Fighting the Bugs that Bug Flower Growers

Wendy Romero’s research nets award from biological control group

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Wendy Romero

Master's student Wendy Romero

Testing greener ways to keep bugs from damaging flowers could help Ontario greenhouse growers, retailers and customers; it’s already helped Wendy Romero. Studies by the M.Sc. student in the School of Environmental Sciences (SES) have earned her this year’s outstanding master’s student award from the International Organization for Biological Control (IOBC).

Romero studies non-chemical and reduced-risk chemical controls for western flower thrips and silverleaf whiteflies that hitchhike into greenhouses on cuttings used to start new plants. Such cuttings often arrive in Canada infested from overseas. Many flowers sold in Ontario come from around the world, including Central America ─ also home to Romero, who grew up in El Salvador.

Working in the Bovey Building lab of her supervisor, Prof. Cynthia Scott-Dupree, and in the adjacent greenhouse, Romero tests control methods for fleck-sized thrips and slightly larger whiteflies on cuttings of chrysanthemums and poinsettias. “Growers are struggling to get rid of these pests,” she says.

Canada lacks the range of chemical controls available to growers in other countries. But introducing new chemicals wouldn’t necessarily solve the problem, as the insects speedily develop resistance and because pesticide residues on cuttings could affect biological control agents in the receiving greenhouse, says Scott-Dupree.

The insects might even have become resistant in the plants’ native country, where growers routinely use many pesticides, Romero says. “Resistance is developing even before they get to Canada.”

She’s interested in offering growers a variety of non-chemical or reduced-risk chemical controls for these pests for possible use within an integrated pest management approach. Canadian growers use biological controls already, although their effectiveness varies with the size of the infestation or use of conventional insecticides.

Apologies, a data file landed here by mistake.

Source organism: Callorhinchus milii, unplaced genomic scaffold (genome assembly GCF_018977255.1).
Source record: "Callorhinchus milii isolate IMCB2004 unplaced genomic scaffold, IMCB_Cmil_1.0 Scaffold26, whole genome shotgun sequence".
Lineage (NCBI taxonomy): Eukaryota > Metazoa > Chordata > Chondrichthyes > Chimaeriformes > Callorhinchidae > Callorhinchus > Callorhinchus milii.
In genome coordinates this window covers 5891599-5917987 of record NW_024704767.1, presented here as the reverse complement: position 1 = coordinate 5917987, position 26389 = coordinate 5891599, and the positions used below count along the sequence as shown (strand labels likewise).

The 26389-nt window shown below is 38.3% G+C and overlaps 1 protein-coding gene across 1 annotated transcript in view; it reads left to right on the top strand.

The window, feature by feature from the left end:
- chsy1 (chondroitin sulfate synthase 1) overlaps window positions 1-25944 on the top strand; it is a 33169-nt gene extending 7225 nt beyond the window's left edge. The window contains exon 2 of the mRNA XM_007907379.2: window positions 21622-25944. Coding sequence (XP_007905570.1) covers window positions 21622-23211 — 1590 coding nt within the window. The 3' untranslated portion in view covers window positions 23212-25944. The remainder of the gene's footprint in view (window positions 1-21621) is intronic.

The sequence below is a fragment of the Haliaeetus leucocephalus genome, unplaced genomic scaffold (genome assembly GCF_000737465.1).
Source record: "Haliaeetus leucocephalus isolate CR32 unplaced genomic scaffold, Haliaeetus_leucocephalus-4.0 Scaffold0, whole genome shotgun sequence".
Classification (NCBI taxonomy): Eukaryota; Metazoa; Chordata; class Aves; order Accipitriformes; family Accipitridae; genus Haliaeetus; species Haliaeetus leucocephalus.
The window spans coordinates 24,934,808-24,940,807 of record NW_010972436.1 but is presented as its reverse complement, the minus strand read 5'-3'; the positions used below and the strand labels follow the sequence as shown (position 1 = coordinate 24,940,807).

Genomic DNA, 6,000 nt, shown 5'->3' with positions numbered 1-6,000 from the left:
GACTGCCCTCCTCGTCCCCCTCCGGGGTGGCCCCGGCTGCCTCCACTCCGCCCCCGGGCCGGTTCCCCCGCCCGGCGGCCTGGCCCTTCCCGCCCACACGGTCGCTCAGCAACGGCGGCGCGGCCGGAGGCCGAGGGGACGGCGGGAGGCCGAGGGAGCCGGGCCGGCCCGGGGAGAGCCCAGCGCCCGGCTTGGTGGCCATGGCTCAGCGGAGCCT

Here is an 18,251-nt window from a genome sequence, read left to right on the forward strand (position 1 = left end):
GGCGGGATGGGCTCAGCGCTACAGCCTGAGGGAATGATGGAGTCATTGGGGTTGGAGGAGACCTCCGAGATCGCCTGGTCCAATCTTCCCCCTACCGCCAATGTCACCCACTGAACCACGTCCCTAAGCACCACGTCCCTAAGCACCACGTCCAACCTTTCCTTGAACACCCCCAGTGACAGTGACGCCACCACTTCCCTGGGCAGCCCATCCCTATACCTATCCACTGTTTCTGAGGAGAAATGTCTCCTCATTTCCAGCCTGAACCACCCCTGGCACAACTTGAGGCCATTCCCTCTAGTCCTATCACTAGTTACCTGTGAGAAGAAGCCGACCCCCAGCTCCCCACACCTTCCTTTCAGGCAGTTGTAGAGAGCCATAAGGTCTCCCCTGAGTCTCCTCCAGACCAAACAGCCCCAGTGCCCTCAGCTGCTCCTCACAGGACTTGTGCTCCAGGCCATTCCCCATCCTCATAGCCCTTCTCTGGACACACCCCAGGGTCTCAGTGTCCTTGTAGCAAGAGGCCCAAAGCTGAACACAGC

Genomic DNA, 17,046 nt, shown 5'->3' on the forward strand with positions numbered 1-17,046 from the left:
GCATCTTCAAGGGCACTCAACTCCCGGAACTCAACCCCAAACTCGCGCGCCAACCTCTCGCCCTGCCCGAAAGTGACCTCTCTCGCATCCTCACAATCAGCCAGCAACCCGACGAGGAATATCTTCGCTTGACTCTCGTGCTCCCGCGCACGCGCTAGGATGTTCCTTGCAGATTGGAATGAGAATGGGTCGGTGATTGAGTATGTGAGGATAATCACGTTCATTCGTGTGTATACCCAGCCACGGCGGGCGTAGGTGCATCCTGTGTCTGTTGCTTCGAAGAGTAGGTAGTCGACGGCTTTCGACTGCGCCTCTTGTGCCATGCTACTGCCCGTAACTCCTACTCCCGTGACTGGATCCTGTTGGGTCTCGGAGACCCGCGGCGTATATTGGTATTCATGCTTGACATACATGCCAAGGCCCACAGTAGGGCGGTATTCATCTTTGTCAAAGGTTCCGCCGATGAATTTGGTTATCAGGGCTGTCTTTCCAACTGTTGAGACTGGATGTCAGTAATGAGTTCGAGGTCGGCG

Romero has looked at physical controls ─ mineral oil, hot water, insecticidal soap, fungus ─ and microscopic nematode worms known to prey on plant pests as a form of biological control. (Other biological controls include predatory mites and parasitic wasps.)

Looking at one treatment at a time, she found that thrips are killed when immersed in oil and hot water without ill effects to the plant cuttings. Fungus and nematodes also worked well against adult thrips but less so against immature insects. Whiteflies are particularly vulnerable to some insecticidal soap and oil immersion.

Romero says further studies might look at combinations of treatments.

Soaps and mineral oil can reduce human health risks posed by conventional chemicals applied in greenhouses. They also have low residual effects, so they don’t affect biological controls used by growers.

All of the products she’s testing are already commercially available to growers. Various fungal and nematode treatments are already available but only as sprays rather than as immersion applications.

Romero says her work might support efforts to introduce treatments or expand existing ones. “Growers are very satisfied with the results.” She has spoken at industry events, including a Flowers Canada (Ontario) pest management conference this past summer.

The Canadian floriculture industry is worth about $1.5 billion annually in farm-gate sales, according to a research document prepared by Flowers Canada Growers in Guelph. In Ontario, the industry is worth about $774 million.

Romero started her degree at Guelph in 2009 and will finish next spring. She will receive her IOBC award this semester at a meeting of the Entomological Society of America. Earlier she received an industrial post-graduate scholarship from the Natural Sciences and Engineering Research Council, sponsored by Flowers Canada (Ontario).

She studied biology in Guatemala, where she helped collect and identify thrips and confirmed infestations of flower cuttings. She says studying at Guelph has helped her learn to design experiments and think through research problems. And helping her in the lab this semester is Isabelle Thibout, a third-year undergrad on an internship from France.

Growers are the main beneficiaries of Romero’s research. But she’s provided a few tips to relatives back home. Bugs on her mom’s papaya trees? “I said: Why not try mineral oil.” It worked.